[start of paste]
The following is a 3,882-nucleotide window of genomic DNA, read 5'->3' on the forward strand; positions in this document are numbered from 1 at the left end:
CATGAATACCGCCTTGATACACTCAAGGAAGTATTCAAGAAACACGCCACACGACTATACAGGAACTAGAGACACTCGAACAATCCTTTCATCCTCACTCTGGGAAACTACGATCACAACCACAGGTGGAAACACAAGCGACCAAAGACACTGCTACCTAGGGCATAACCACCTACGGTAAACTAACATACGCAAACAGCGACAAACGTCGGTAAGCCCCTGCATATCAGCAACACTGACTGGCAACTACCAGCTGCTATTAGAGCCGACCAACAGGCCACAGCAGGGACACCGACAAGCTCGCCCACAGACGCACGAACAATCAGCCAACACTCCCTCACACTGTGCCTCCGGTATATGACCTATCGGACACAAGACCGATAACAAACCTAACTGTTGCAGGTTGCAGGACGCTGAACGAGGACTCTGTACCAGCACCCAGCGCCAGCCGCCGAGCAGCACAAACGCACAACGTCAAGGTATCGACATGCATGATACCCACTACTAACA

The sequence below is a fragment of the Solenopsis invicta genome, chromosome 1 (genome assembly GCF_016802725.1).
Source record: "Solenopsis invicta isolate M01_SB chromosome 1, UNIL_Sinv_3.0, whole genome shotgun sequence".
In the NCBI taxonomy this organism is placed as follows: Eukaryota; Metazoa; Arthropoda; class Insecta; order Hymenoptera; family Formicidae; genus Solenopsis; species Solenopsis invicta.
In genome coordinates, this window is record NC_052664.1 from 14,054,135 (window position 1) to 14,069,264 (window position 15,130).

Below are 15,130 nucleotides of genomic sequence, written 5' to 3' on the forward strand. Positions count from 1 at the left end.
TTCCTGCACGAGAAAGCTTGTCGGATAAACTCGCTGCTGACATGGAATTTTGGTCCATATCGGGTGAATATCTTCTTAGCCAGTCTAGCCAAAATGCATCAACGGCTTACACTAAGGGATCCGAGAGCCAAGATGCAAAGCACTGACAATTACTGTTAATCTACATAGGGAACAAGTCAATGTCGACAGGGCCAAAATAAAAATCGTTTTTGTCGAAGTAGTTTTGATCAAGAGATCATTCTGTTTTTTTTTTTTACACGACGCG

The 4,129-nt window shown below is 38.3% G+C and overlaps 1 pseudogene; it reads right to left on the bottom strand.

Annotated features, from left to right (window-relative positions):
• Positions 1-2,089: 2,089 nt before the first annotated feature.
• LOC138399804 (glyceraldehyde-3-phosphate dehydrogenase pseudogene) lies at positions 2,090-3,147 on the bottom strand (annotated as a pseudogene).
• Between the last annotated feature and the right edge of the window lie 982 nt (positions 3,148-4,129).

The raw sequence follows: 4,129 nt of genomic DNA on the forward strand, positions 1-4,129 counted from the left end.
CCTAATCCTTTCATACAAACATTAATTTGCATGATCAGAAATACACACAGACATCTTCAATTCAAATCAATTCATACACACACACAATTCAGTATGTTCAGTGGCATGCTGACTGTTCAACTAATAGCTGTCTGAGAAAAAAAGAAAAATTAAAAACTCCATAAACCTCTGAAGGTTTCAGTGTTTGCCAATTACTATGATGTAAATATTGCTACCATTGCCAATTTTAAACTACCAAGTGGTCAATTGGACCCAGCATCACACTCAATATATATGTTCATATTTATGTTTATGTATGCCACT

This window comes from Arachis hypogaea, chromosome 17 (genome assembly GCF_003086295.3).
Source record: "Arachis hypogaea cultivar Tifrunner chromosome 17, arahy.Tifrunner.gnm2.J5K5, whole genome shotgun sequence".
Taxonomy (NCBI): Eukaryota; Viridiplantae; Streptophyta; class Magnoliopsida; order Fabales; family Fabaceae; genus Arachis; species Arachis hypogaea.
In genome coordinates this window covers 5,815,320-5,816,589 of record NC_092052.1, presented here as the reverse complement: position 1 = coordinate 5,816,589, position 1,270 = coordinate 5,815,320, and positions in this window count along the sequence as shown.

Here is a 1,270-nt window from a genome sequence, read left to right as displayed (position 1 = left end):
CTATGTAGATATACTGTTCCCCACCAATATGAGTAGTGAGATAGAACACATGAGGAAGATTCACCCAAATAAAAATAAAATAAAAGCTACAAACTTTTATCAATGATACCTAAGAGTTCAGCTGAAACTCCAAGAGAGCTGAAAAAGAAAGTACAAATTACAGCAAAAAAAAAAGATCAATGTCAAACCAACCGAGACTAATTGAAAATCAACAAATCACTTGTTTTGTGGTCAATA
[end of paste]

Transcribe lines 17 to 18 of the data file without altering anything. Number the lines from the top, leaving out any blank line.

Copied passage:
Source record: "Arachis hypogaea cultivar Tifrunner chromosome 17, arahy.Tifrunner.gnm2.J5K5, whole genome shotgun sequence".
Taxonomy (NCBI): Eukaryota; Viridiplantae; Streptophyta; class Magnoliopsida; order Fabales; family Fabaceae; genus Arachis; species Arachis hypogaea.